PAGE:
Unexpected Deaths of Two Mountain Goats Halt Study at Glacier National Park
Glacier National Park officials have halted a wildlife research project after two mountain goats died this week during efforts to tranquilize them. The two deaths occurred during separate darting attempts by University of Montana researchers, the park reported Friday.
Field necropsies showed that one mountain goat died as a result of respiratory arrest after the tranquilizer dart penetrated the animal's ribcage, while the second analysis was inconclusive.
A 6-year-old male died Tuesday after being darted by Wildlife Conservation Society veterinarian Dr. Robert Moore in the Many Glacier Valley, park officials said. The darting occurred in the Ptarmigan Lake Trail area of Mt. Altyn.
"After being tranquilized, the animal went into respiratory arrest. Dr. Moore administered a tranquilizer antidote and provided support breathing for approximately 45 minutes," reported Dr. Joel Berger, the John J. Craighead Chair and Professor of Wildlife Conservation at the University of Montana Division of Biological Sciences.
After meeting with park managers on Wednesday, researchers were allowed to resume their field work; however, a second mortality occurred Thursday when another male goat was darted, the park reported. Thursday evening, the researchers were instructed to "stand down" until further notice, while the NPS conducts a review.
“We are devastated at the loss of these animals," said Dr. Berger.
Though long seen as icons of Glacier National Park, relatively little is known about the animals and how they might react to a changing climate, park officials said. University of Montana researchers had been hoping to come to better understand how mountain goats might react to warming temperatures through these studies. Specifically, according to park officials, the researchers were hoping to answer the question of whether Glacier National Park will become a refuge for mountain goats.
Dr. Berger is overseeing the field study being conducted by UofM doctoral candidate Stefan Ekernas. Researchers, looking to gather baseline to help monitor mountain goat responses to warming temperatures and changing weather patterns, planned to dart 30 mountain goats over the next two summers with a goal of collaring 15 this year and 15 next year. Mountain goats also were to be given subcutaneous temperature monitors. Captures were to be conducted by a veterinarian with care taken to minimize activity in the vicinity of cliffs or open water, and excessively rough terrain. The study is planned to continue through 2013.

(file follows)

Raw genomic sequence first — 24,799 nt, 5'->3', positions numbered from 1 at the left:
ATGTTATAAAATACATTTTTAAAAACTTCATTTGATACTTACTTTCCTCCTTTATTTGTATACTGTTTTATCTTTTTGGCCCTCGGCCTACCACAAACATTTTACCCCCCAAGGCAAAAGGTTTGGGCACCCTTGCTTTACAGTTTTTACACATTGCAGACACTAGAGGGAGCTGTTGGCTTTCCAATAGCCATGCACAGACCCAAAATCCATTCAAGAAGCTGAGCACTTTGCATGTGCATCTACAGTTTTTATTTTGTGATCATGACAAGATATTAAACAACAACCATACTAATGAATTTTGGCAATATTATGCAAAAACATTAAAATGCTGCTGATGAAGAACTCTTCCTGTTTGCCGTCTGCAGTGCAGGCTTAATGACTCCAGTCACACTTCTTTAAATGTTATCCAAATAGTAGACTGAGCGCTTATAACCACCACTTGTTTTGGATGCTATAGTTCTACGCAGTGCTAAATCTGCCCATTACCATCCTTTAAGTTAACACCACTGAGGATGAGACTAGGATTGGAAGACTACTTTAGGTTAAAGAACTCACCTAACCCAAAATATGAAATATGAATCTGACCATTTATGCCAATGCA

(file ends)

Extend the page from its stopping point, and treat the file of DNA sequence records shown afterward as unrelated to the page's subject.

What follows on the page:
Dr. Berger has 25 years of field experience conducting research on large mammals including musk oxen, saiga antelope, moose, rhinos and pronghorn antelope, according to a park release. This experience includes handling and/or dating black rhinos, musk ox, pronghorn, saiga, moose, cheetahs, Grevy's zebras, feral horses, mule deer, bighorn sheep, coyotes, black bears, and kit fox.
Already scientists have learned that climate change is likely to squeeze the habitat available to park wildlife such as mountain goats since warming may be associated with rapid vegetation change at high altitudes. Understanding how, or if, mountain goats might adapt, and their likelihood of persistence under changing climate, cannot be ascertained without field research, the park said.
Among the data needed to project persistence of goats is information about: 1) habitat
and use, 2) population density, 3) demographic trends, 4) climate and weather, and 5) the extent and speed with which these factors are likely to change.
“Climate has been and continues to be a clear driver in shaping and modifying the boundaries of species distributions," said Dr. Berger. "Unlike organisms, the boundaries of national parks are fixed. Knowledge of the nature of change across both time and space offers key glimpses into a species’ biology, its potential ecological dynamics, and, perhaps, into conservation strategies. While climate models have been widely used to predict shifts in vegetation and animal communities, knowledge about species-specific adaptive mechanisms is rudimentary.”
There was no indication when the Park Service would allow the field work to resume.